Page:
ESA's Herschel Space Observatory has discovered a giant, galaxy-filled filament connecting two clusters of galaxies.
Along with a third cluster, say scientists, they're due to smash together in several billion years and give rise to one of the largest galaxy superclusters in the universe.
The filament is the first structure of its kind to be observed as asupercluster begins to take shape.
"We are excited about this filament, because we think the intense star formation we see in its galaxies is related to the consolidation of the surrounding supercluster," says Kristen Coppin, an astrophysicist at McGill University in Canada.
The intergalactic filament, containing hundreds of galaxies, spans eight million light-years and links two of the three clusters that make up a supercluster known as RCS2319. This emerging supercluster is an exceptionally rare object, more than seven billion light years from Earth.
Previous observations in visible and X-ray light had found the cluster cores and hinted at the presence of a filament. Herschel observations have now made the intense star-forming activity in the filament clear.
The amount of infrared light detected suggests that the galaxies in the filament are cranking out the equivalent of about 1,000 solar masses of new stars per year - a thousand times as much as our own Milky Way galaxy.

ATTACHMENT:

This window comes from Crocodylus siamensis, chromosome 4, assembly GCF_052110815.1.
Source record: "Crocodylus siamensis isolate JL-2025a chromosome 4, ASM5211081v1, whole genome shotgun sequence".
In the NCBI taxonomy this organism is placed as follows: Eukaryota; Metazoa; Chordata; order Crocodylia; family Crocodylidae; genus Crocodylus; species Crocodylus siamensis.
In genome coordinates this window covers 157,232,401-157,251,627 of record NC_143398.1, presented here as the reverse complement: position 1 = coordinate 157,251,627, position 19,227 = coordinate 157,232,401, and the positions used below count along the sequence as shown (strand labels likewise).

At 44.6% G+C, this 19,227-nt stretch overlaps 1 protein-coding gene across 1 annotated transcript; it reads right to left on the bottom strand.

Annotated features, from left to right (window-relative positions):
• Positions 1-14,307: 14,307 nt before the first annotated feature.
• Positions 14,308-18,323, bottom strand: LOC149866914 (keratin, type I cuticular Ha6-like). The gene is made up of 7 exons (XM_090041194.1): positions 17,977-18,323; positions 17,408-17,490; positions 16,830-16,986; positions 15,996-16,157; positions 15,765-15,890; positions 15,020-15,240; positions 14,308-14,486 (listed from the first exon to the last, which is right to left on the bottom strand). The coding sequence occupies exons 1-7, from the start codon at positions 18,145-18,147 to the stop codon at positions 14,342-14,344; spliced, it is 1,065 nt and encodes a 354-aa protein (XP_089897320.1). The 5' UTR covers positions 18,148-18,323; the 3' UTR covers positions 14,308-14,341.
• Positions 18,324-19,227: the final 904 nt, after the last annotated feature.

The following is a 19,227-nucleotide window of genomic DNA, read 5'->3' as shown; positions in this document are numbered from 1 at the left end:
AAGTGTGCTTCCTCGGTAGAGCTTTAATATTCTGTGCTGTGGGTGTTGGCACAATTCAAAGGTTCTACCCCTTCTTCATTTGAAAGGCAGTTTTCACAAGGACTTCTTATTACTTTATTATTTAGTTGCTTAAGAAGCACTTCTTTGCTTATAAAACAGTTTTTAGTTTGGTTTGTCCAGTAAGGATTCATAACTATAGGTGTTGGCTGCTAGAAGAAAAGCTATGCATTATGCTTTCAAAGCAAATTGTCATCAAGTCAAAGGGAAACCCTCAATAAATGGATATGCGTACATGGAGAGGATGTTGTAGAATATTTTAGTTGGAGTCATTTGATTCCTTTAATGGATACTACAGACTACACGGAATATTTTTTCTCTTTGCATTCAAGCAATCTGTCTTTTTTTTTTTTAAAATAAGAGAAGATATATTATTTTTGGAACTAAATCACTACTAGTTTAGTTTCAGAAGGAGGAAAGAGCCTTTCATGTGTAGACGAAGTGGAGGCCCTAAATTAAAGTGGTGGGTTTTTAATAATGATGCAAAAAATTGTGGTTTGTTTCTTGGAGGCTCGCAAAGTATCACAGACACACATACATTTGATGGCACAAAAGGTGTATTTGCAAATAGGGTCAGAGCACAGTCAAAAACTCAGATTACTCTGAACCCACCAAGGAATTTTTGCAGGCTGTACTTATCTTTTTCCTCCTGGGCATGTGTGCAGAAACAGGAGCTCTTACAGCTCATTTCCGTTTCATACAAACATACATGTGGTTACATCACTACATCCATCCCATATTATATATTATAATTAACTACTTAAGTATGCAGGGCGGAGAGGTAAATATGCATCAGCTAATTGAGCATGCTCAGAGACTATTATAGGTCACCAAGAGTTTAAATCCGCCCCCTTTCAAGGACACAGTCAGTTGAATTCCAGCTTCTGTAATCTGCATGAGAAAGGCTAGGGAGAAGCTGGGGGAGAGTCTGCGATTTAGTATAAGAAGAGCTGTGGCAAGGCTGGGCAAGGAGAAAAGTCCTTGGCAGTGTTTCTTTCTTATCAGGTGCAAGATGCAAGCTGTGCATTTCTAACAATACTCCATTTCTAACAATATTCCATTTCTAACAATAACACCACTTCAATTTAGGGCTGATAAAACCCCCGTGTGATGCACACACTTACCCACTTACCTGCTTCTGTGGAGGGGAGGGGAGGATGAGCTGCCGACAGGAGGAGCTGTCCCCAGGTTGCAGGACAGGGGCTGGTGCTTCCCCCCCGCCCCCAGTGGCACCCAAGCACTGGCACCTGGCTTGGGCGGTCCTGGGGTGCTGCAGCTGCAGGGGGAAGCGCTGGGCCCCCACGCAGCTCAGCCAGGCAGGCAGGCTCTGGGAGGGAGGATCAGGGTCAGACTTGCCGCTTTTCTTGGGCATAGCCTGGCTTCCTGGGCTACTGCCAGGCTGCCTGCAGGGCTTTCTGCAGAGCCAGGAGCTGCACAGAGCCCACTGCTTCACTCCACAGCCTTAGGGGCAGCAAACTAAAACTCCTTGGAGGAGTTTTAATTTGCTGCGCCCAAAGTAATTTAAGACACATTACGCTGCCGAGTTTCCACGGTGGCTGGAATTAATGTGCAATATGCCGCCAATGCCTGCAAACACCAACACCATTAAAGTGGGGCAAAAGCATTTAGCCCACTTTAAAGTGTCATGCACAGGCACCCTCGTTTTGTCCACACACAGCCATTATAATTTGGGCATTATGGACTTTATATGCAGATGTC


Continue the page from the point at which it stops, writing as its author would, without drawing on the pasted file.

This is likely because galaxies within the filament are being crunched into a relatively small cosmic volume under the force of gravity, disturbing their gas reservoirs and igniting bursts of star formation.
The galaxies in the RCS2319 filament will eventually migrate toward the center of the emerging supercluster. Over the next seven to eight billion years, astronomers think RCS2319 will come to look like gargantuan superclusters nearby, such as the Coma cluster. These advanced clusters are full of 'red and dead' elliptical galaxies that contain aged, reddish stars instead of young ones.
"The galaxies we are seeing as starbursts in RCS2319 are destined to become dead galaxies in the gravitational grip of one of the most massive structures in the universe," says McGill's Jim Geach. "We're catching them at the most important stage of their evolution."